Education changes lives. Immigrant populations have always known that; the workers in the manufacturing cities of the 19th and 20th centuries knew it too; and for a modern day illustration of what happens when education fails, you have only to look at the phenomenally high levels of illiteracy in the prison population.
School doesn't work for everyone. There have always been those who come to learning late, via the evening class, the web or, as in Mrs Gaskell's "Mary Barton", via the volume of Isaac Newton which "lies open on the loom, to be snatched at in work hours, but revelled over in mealtimes or at night".
And whether your schooldays worked for you or not, in today's fast-changing workplace later education is an almost universal need. It's a case of evolve or die: few of us qualify and then have no further need for training. On top of that, we are living longer and we have more leisure time. Our lives are made more fulfilling by being able to turn to education. Without it life becomes simply a round of work and endless shopping for the something that will make us feel whole.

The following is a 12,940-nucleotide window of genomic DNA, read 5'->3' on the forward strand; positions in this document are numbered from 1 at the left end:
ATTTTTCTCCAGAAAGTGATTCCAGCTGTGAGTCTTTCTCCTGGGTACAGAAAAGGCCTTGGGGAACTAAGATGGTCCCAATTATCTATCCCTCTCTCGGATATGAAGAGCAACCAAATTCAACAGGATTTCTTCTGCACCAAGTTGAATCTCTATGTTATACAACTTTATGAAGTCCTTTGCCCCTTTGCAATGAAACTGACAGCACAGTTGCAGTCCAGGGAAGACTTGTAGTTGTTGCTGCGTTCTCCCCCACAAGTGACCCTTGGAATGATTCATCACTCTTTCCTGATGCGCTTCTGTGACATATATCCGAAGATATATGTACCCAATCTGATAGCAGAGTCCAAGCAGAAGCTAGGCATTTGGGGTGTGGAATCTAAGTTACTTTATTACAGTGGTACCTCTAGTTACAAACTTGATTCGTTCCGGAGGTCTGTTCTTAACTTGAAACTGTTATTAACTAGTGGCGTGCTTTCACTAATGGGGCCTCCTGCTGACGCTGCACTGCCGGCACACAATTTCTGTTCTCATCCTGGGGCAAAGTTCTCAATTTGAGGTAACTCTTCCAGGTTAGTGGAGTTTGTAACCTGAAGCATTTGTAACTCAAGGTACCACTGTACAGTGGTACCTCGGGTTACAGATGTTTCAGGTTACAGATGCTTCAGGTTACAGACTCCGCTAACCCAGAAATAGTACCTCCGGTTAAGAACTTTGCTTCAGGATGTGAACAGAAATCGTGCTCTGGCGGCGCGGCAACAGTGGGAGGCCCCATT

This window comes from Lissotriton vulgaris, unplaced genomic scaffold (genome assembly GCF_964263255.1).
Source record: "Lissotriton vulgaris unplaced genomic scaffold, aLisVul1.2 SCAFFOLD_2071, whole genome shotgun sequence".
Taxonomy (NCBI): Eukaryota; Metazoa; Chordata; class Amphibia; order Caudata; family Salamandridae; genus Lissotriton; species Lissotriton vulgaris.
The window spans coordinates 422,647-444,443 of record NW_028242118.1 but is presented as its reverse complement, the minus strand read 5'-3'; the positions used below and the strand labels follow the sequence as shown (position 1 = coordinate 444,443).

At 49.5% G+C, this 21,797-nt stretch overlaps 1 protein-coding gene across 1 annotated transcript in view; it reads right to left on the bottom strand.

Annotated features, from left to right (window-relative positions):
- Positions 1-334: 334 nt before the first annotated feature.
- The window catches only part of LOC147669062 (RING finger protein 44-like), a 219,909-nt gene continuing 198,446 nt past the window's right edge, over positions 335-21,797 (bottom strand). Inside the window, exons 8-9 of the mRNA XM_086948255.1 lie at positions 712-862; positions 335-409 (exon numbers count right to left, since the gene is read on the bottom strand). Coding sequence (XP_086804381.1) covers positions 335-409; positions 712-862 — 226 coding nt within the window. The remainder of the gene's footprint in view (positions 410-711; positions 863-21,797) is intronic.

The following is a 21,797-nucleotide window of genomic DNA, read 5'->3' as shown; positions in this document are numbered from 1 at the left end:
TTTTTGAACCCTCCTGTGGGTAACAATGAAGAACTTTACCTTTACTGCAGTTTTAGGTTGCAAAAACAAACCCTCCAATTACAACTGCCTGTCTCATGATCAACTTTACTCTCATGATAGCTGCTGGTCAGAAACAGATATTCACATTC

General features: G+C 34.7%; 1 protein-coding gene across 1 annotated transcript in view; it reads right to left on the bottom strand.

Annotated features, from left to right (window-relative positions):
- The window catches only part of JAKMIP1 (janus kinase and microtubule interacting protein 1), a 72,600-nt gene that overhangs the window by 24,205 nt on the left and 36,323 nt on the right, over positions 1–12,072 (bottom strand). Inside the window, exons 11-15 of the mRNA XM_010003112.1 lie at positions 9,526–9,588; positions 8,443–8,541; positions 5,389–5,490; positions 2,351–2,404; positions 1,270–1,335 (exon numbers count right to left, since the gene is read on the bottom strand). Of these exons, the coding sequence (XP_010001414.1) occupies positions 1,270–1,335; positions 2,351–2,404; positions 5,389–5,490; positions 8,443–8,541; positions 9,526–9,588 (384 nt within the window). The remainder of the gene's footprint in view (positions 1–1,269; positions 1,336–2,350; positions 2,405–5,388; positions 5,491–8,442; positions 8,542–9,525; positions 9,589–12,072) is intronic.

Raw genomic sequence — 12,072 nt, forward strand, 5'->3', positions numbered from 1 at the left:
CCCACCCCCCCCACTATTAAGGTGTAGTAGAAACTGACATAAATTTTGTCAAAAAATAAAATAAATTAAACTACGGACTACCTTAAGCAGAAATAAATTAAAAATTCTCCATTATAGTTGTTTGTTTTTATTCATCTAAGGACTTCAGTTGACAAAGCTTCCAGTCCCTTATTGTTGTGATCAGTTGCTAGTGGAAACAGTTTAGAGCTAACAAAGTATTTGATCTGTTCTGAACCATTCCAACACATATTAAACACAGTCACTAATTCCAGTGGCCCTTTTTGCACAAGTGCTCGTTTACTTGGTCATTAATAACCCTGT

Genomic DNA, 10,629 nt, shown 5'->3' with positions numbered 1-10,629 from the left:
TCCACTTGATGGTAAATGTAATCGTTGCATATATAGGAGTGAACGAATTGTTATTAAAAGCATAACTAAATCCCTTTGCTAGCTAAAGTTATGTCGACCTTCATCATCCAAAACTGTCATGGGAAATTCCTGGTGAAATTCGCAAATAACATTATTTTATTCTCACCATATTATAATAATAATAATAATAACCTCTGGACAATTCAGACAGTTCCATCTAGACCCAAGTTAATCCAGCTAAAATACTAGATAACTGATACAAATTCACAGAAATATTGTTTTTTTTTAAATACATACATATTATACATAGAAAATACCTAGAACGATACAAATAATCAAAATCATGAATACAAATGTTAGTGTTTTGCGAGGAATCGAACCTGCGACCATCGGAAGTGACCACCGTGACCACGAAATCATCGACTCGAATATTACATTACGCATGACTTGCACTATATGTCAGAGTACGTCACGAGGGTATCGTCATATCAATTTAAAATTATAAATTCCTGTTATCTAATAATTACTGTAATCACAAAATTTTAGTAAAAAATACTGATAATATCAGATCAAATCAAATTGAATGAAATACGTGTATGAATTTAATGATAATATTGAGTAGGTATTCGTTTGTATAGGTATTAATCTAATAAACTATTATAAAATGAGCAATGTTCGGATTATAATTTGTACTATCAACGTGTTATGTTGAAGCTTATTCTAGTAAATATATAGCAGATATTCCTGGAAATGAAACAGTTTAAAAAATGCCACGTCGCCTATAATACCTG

It is this power of non-compulsory, often informal, education that the STAR Awards celebrates. It's a chance to look at the undersung work being done all over the nation to update workers' skills, to expand all our horizons, to give many a meaningful second chance, to say: "Look, education can change your life."
In these pages you will read about such work going on in all sorts of places, from colleges to travellers' caravans. The book on the loom has evolved into many different forms of education. But it is as vital and as revitalising as it has ever been. The biggest star in all these pages is learning itself.